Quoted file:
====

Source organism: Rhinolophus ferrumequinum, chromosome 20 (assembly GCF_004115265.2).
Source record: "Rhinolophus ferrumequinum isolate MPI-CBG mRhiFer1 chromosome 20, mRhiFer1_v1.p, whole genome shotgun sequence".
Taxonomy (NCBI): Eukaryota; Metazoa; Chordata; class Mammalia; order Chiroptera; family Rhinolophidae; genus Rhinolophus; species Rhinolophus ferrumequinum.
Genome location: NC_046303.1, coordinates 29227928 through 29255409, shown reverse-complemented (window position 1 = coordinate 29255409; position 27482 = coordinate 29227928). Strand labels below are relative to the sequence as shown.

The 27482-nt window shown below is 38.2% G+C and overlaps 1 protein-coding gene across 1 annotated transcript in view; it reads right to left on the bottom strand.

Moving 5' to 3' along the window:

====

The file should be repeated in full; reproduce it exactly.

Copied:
Source organism: Rhinolophus ferrumequinum, chromosome 20 (assembly GCF_004115265.2).
Source record: "Rhinolophus ferrumequinum isolate MPI-CBG mRhiFer1 chromosome 20, mRhiFer1_v1.p, whole genome shotgun sequence".
Taxonomy (NCBI): Eukaryota; Metazoa; Chordata; class Mammalia; order Chiroptera; family Rhinolophidae; genus Rhinolophus; species Rhinolophus ferrumequinum.
Genome location: NC_046303.1, coordinates 29227928 through 29255409, shown reverse-complemented (window position 1 = coordinate 29255409; position 27482 = coordinate 29227928). Strand labels below are relative to the sequence as shown.

The 27482-nt window shown below is 38.2% G+C and overlaps 1 protein-coding gene across 1 annotated transcript in view; it reads right to left on the bottom strand.

Moving 5' to 3' along the window: